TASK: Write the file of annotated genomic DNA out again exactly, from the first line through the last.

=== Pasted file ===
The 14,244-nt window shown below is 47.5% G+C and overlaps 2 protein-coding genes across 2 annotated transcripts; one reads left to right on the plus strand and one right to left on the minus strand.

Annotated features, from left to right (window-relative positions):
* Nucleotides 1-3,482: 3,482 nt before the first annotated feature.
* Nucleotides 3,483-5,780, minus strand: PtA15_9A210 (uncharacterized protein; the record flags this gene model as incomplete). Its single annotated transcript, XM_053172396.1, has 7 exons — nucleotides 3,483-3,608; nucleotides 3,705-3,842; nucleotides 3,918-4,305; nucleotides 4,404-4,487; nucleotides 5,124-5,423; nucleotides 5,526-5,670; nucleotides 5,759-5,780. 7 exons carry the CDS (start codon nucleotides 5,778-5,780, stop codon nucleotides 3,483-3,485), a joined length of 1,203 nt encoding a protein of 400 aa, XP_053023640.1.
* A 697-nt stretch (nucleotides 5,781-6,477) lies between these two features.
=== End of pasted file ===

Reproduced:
The 14,244-nt window shown below is 47.5% G+C and overlaps 2 protein-coding genes across 2 annotated transcripts; one reads left to right on the plus strand and one right to left on the minus strand.

Annotated features, from left to right (window-relative positions):
* Nucleotides 1-3,482: 3,482 nt before the first annotated feature.
* Nucleotides 3,483-5,780, minus strand: PtA15_9A210 (uncharacterized protein; the record flags this gene model as incomplete). Its single annotated transcript, XM_053172396.1, has 7 exons — nucleotides 3,483-3,608; nucleotides 3,705-3,842; nucleotides 3,918-4,305; nucleotides 4,404-4,487; nucleotides 5,124-5,423; nucleotides 5,526-5,670; nucleotides 5,759-5,780. 7 exons carry the CDS (start codon nucleotides 5,778-5,780, stop codon nucleotides 3,483-3,485), a joined length of 1,203 nt encoding a protein of 400 aa, XP_053023640.1.
* A 697-nt stretch (nucleotides 5,781-6,477) lies between these two features.